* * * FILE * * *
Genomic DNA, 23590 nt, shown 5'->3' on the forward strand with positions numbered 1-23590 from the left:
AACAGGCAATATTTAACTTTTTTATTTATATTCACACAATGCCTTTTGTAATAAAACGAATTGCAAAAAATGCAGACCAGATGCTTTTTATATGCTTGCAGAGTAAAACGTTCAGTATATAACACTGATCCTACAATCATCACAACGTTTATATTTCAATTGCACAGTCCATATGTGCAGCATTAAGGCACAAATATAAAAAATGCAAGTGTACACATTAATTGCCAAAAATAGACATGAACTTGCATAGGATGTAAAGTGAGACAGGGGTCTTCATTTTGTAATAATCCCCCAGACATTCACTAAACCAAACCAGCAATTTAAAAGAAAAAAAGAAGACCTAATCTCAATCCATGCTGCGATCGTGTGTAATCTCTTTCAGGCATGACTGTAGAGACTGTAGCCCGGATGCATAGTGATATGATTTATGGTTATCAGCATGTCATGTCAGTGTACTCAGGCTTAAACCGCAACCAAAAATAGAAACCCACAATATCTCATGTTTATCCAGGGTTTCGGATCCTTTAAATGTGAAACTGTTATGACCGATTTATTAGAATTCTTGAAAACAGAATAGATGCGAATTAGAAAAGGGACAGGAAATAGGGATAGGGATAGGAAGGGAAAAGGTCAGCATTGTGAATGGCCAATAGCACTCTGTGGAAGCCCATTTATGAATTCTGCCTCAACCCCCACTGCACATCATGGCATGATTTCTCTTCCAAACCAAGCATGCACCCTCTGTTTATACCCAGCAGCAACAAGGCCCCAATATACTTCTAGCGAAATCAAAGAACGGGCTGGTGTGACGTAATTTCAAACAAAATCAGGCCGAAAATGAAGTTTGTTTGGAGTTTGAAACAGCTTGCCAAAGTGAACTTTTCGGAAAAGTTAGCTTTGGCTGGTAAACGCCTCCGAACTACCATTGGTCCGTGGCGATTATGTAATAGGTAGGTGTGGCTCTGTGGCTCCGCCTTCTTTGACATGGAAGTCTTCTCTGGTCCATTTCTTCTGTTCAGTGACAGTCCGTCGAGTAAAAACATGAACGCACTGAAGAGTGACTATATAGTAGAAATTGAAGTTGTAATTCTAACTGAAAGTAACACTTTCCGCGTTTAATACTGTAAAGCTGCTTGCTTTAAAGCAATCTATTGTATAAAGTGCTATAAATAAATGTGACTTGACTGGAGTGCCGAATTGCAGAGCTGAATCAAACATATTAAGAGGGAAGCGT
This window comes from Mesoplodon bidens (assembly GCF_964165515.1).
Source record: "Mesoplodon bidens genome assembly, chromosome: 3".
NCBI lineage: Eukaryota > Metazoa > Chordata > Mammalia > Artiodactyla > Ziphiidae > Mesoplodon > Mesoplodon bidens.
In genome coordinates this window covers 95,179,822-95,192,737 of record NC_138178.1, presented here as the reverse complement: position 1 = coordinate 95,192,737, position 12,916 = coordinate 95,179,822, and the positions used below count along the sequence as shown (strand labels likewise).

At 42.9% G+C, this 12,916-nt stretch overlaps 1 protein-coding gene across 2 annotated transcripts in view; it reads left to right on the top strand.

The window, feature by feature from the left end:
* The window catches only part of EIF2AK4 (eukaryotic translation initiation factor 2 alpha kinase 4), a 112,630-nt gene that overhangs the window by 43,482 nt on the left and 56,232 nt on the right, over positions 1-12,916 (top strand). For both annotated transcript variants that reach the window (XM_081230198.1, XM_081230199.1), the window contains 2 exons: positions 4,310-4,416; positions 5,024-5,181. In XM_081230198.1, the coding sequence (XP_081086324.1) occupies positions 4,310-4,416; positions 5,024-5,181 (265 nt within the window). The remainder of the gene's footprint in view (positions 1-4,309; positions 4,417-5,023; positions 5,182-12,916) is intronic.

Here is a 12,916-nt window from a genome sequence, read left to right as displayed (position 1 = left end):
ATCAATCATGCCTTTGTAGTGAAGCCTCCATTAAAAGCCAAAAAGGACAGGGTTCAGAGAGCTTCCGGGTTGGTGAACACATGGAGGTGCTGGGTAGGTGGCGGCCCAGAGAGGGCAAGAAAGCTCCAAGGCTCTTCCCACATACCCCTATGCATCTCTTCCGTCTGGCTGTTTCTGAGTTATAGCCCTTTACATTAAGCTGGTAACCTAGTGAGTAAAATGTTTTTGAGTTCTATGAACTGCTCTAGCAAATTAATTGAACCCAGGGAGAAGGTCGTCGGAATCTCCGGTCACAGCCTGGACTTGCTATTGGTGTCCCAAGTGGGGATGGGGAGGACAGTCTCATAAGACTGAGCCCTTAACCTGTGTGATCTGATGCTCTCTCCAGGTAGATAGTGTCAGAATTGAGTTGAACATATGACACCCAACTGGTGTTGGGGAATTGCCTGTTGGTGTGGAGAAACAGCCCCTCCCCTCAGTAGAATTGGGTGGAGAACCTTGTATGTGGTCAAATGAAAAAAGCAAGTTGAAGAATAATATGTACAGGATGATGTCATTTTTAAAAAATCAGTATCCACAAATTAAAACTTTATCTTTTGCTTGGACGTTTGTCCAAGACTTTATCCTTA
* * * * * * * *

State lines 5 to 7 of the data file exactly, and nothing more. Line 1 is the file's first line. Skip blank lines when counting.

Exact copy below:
NCBI lineage: Eukaryota > Metazoa > Chordata > Mammalia > Artiodactyla > Ziphiidae > Mesoplodon > Mesoplodon bidens.
In genome coordinates this window covers 95,179,822-95,192,737 of record NC_138178.1, presented here as the reverse complement: position 1 = coordinate 95,192,737, position 12,916 = coordinate 95,179,822, and the positions used below count along the sequence as shown (strand labels likewise).

At 42.9% G+C, this 12,916-nt stretch overlaps 1 protein-coding gene across 2 annotated transcripts in view; it reads left to right on the top strand.